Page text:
One of the biggest obstacles to health education and prevention screening is access.
And a new Parish Health program at Chaminade University is focused on addressing that.
The program, unique on Oahu, gives Chaminade Nursing students the opportunity to work one-on-one with parishioners after Mass or via telehealth appointments to offer blood pressure, nutritional or other types of screenings, make assessments on determinants of health and connect them with resources.
The students receive critical hands-on experiences with members of the community. And parishioner participants, who are 55 and older, are equipped with tools they can use to improve their wellness.
“We really wanted to develop a Parish Health program to serve the needs of the community with education, health promotion and even healthcare,” said Dr. Pamela Smith, School of Nursing and Health Professions associate dean. “Many of our students enjoy the fellowship and ministry part of school, and this was an opportunity to blend it into nursing-related education and public health-related education.”
Smith said a Marianist Sponsorship Ministries Foundation grant helped cover costs for the program’s launch, including health promotion items for participants like pedometers, blood pressure monitors and gift cards farmers markets. The program was also made possible in part, by Kaiser Permanente through the Catholic Care Coalition.
After conversations with community stakeholders, the program officially kicked off in the Fall Term in partnership with the Co-Cathedral of St. Theresa of the Child Jesus in Kalihi. Nursing students offered screenings and health education to parishioners at the co-cathedral after each Mass. They also connected with parishioners via telehealth appointments—over the phone and through virtual meetings.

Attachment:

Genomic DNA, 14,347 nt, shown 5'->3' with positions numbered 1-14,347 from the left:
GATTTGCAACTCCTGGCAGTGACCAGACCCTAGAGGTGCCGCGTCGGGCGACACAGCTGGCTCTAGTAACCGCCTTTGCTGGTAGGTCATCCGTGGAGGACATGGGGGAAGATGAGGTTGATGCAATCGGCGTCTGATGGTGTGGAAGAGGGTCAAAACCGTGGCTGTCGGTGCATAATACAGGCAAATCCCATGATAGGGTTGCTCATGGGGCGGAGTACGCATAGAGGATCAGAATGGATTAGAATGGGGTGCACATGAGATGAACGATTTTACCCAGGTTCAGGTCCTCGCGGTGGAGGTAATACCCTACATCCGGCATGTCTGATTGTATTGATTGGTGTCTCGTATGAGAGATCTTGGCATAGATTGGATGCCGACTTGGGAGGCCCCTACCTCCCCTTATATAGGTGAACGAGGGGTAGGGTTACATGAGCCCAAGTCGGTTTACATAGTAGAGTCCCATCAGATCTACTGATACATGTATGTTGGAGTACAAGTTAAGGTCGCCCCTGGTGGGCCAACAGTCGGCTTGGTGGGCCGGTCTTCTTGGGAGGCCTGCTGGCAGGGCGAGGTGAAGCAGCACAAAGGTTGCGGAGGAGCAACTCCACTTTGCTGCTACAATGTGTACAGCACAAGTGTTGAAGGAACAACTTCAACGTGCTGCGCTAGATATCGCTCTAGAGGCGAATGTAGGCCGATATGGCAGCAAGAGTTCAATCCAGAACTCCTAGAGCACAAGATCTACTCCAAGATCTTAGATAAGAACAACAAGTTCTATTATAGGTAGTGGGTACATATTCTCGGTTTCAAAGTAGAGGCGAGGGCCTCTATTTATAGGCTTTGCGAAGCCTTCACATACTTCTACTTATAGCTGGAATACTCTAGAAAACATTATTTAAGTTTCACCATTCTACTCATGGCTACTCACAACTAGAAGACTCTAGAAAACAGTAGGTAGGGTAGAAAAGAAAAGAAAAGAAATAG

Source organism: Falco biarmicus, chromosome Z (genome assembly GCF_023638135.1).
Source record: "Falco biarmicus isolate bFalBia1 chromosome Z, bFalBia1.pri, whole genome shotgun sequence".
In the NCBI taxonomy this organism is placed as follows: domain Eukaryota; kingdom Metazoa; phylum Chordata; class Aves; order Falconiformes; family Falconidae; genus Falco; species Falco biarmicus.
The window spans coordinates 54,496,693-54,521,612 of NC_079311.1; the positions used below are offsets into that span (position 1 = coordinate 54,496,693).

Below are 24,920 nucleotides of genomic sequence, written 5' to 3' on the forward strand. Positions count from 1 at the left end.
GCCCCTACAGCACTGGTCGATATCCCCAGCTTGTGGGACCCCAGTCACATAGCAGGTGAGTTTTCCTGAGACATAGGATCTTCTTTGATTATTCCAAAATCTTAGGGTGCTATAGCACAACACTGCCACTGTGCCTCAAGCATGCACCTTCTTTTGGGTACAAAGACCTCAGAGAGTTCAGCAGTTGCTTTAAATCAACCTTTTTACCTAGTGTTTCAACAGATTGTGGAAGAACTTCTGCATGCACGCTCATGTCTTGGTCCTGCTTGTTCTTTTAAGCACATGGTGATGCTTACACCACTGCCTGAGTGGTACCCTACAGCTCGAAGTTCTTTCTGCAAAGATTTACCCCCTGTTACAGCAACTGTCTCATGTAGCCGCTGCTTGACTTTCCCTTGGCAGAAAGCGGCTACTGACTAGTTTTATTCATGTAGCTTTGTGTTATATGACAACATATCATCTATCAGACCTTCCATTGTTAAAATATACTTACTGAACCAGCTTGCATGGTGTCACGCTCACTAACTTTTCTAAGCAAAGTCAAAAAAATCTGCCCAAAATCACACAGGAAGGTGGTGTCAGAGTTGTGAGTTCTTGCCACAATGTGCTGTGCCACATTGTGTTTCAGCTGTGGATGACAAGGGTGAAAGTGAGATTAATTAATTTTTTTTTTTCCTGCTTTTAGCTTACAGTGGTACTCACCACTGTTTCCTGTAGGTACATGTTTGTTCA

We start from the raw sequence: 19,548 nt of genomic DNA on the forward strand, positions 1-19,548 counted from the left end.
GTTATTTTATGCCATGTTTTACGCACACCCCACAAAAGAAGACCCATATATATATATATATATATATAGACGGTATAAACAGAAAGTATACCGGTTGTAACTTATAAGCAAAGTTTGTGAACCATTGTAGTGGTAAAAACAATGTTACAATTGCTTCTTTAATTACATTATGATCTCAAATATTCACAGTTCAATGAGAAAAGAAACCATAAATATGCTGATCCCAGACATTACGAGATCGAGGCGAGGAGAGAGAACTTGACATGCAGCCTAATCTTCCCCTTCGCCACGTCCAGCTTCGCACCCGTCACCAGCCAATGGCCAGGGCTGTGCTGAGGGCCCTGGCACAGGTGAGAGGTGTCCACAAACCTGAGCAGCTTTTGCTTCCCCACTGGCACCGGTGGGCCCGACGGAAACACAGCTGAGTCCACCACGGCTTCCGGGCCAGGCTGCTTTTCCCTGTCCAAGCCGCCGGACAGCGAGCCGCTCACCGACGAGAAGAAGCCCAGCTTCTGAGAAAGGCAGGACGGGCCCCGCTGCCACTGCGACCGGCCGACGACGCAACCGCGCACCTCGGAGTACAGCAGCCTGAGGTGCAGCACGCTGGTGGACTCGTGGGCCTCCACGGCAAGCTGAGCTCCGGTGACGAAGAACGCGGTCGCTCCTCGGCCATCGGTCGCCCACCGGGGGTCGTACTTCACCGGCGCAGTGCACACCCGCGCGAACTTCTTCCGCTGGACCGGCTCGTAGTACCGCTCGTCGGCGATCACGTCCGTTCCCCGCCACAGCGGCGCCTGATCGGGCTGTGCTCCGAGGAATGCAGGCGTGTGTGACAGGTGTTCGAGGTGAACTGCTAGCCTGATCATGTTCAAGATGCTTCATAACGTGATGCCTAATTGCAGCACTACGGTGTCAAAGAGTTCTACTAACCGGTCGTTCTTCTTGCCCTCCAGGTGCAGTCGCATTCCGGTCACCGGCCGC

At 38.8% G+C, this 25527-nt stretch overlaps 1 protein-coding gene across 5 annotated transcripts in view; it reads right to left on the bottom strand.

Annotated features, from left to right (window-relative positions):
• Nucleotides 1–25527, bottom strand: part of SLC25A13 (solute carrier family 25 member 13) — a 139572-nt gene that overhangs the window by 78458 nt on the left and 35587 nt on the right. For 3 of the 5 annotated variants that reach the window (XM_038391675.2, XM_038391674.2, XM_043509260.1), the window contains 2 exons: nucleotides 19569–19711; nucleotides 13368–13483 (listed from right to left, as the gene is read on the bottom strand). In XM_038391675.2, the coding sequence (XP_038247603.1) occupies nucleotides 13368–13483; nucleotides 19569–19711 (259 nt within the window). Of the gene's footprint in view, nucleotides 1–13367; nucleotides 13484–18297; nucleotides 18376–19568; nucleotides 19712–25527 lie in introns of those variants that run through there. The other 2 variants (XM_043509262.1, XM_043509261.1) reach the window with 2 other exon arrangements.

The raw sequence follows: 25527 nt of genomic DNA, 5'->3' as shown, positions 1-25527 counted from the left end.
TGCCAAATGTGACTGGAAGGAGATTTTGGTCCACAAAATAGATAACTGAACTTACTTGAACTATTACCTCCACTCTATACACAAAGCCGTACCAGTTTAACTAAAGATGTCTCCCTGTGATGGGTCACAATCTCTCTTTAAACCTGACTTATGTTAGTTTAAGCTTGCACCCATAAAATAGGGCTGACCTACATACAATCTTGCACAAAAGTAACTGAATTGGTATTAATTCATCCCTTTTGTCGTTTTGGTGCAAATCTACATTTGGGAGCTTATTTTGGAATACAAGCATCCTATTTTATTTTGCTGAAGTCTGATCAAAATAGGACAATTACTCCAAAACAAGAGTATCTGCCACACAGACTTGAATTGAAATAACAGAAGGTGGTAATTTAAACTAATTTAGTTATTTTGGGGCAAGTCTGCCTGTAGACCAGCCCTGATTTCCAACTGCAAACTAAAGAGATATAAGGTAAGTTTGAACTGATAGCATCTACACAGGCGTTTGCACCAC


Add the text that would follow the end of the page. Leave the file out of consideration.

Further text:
The program was expanded in the Spring to include a focus on exercise—a virtual Walk to Jerusalem that focused on the importance of movement to overall health. Participants signed up for the walk online and then tracked their progress with others along the way.
The next step for the program, Smith said, is growth.
There’s hope it can be expanded to more parishes on Oahu and even to the Neighbor Islands. The School of Nursing and Health Professions is also focused on increasing the number of students offering Parish Health services, including through one-on-one telehealth screening appointments.
Nursing student Zane Biscocho was among those who participated in the program. As part of the telehealth rotation, he held 30- to 60-minute screening interviews with parishioners to discuss everything from healthy eating to the importance of taking prescribed medication on time.
“One thing that I enjoyed most about being a part of the Parish Health program was learning how to be adaptable, utilize telehealth and education fairs, and also getting the chance to educate my patients about their appointments and concerns they may have had,” Biscocho said, after completing the experience. “My biggest takeaway is that healthcare expands far beyond the hospital.”
He added that Parish Health is not only making a difference, but adapting to meet participant needs.
That’s what Nursing student Tyler Insillo appreciated the most.
“It is always so important to meet people where they are,” she said. “We have to listen to what the community feels their needs are and address those needs accordingly, with consideration to not only their resources and time but their readiness to learn and accept the education we are sharing.”
As part of the program, Insillo delivered telehealth surveys along with in-person lessons on cardiovascular health. She said working one-on-one with participants was a rewarding experience. “I enjoyed working the community and helping them see the importance of a healthy lifestyle,” she said.
For details on the Parish Health program, click here.